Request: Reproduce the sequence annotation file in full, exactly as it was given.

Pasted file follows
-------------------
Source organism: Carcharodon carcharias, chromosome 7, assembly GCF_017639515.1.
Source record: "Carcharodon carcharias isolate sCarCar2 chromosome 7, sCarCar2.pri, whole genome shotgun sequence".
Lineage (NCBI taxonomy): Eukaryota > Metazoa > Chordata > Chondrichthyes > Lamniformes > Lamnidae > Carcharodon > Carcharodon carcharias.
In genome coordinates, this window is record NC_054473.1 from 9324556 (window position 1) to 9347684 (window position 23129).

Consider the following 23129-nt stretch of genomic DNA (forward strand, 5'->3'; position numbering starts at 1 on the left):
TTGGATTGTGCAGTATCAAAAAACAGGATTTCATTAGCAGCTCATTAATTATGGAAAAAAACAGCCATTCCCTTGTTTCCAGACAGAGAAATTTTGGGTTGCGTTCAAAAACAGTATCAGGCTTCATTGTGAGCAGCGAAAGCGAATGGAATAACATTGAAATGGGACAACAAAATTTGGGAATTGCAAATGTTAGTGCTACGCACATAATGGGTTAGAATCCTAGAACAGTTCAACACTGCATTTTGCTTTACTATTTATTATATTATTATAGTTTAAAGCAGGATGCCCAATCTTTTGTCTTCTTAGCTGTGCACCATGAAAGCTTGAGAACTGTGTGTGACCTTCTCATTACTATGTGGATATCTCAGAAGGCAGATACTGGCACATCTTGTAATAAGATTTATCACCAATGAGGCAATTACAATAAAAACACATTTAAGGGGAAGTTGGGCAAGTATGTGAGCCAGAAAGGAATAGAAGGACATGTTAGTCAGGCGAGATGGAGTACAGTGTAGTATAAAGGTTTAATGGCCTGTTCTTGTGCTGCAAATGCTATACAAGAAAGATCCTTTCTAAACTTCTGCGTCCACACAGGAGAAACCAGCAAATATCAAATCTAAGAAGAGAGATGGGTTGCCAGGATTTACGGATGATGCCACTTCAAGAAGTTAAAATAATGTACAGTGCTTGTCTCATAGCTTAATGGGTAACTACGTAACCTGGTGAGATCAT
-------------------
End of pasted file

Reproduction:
Source organism: Carcharodon carcharias, chromosome 7, assembly GCF_017639515.1.
Source record: "Carcharodon carcharias isolate sCarCar2 chromosome 7, sCarCar2.pri, whole genome shotgun sequence".
Lineage (NCBI taxonomy): Eukaryota > Metazoa > Chordata > Chondrichthyes > Lamniformes > Lamnidae > Carcharodon > Carcharodon carcharias.
In genome coordinates, this window is record NC_054473.1 from 9324556 (window position 1) to 9347684 (window position 23129).

Consider the following 23129-nt stretch of genomic DNA (forward strand, 5'->3'; position numbering starts at 1 on the left):
TTGGATTGTGCAGTATCAAAAAACAGGATTTCATTAGCAGCTCATTAATTATGGAAAAAAACAGCCATTCCCTTGTTTCCAGACAGAGAAATTTTGGGTTGCGTTCAAAAACAGTATCAGGCTTCATTGTGAGCAGCGAAAGCGAATGGAATAACATTGAAATGGGACAACAAAATTTGGGAATTGCAAATGTTAGTGCTACGCACATAATGGGTTAGAATCCTAGAACAGTTCAACACTGCATTTTGCTTTACTATTTATTATATTATTATAGTTTAAAGCAGGATGCCCAATCTTTTGTCTTCTTAGCTGTGCACCATGAAAGCTTGAGAACTGTGTGTGACCTTCTCATTACTATGTGGATATCTCAGAAGGCAGATACTGGCACATCTTGTAATAAGATTTATCACCAATGAGGCAATTACAATAAAAACACATTTAAGGGGAAGTTGGGCAAGTATGTGAGCCAGAAAGGAATAGAAGGACATGTTAGTCAGGCGAGATGGAGTACAGTGTAGTATAAAGGTTTAATGGCCTGTTCTTGTGCTGCAAATGCTATACAAGAAAGATCCTTTCTAAACTTCTGCGTCCACACAGGAGAAACCAGCAAATATCAAATCTAAGAAGAGAGATGGGTTGCCAGGATTTACGGATGATGCCACTTCAAGAAGTTAAAATAATGTACAGTGCTTGTCTCATAGCTTAATGGGTAACTACGTAACCTGGTGAGATCAT